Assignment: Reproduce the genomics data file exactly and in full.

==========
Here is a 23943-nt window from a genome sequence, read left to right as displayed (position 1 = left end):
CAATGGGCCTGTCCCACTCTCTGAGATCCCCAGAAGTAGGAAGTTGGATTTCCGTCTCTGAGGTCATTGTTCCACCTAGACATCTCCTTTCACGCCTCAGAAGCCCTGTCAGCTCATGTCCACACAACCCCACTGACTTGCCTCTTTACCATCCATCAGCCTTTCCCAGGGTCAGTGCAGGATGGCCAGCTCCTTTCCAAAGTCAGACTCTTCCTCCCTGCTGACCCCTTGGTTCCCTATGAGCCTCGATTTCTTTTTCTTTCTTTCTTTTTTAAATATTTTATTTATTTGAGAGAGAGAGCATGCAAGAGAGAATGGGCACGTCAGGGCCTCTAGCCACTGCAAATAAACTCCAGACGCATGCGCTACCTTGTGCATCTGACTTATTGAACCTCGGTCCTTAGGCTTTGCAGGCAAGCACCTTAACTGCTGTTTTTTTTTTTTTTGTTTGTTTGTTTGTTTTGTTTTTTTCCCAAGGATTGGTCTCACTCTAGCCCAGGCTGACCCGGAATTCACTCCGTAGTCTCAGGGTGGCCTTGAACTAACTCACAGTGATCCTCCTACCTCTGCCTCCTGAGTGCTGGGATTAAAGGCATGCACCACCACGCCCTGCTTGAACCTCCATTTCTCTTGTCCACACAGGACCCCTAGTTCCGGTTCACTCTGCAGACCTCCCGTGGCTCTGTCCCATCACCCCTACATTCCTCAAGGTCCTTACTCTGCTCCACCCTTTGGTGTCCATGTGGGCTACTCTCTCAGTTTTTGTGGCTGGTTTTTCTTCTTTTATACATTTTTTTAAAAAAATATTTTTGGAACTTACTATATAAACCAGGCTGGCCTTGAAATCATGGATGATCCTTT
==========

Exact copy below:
Here is a 23943-nt window from a genome sequence, read left to right as displayed (position 1 = left end):
CAATGGGCCTGTCCCACTCTCTGAGATCCCCAGAAGTAGGAAGTTGGATTTCCGTCTCTGAGGTCATTGTTCCACCTAGACATCTCCTTTCACGCCTCAGAAGCCCTGTCAGCTCATGTCCACACAACCCCACTGACTTGCCTCTTTACCATCCATCAGCCTTTCCCAGGGTCAGTGCAGGATGGCCAGCTCCTTTCCAAAGTCAGACTCTTCCTCCCTGCTGACCCCTTGGTTCCCTATGAGCCTCGATTTCTTTTTCTTTCTTTCTTTTTTAAATATTTTATTTATTTGAGAGAGAGAGCATGCAAGAGAGAATGGGCACGTCAGGGCCTCTAGCCACTGCAAATAAACTCCAGACGCATGCGCTACCTTGTGCATCTGACTTATTGAACCTCGGTCCTTAGGCTTTGCAGGCAAGCACCTTAACTGCTGTTTTTTTTTTTTTTGTTTGTTTGTTTGTTTTGTTTTTTTCCCAAGGATTGGTCTCACTCTAGCCCAGGCTGACCCGGAATTCACTCCGTAGTCTCAGGGTGGCCTTGAACTAACTCACAGTGATCCTCCTACCTCTGCCTCCTGAGTGCTGGGATTAAAGGCATGCACCACCACGCCCTGCTTGAACCTCCATTTCTCTTGTCCACACAGGACCCCTAGTTCCGGTTCACTCTGCAGACCTCCCGTGGCTCTGTCCCATCACCCCTACATTCCTCAAGGTCCTTACTCTGCTCCACCCTTTGGTGTCCATGTGGGCTACTCTCTCAGTTTTTGTGGCTGGTTTTTCTTCTTTTATACATTTTTTTAAAAAAATATTTTTGGAACTTACTATATAAACCAGGCTGGCCTTGAAATCATGGATGATCCTTT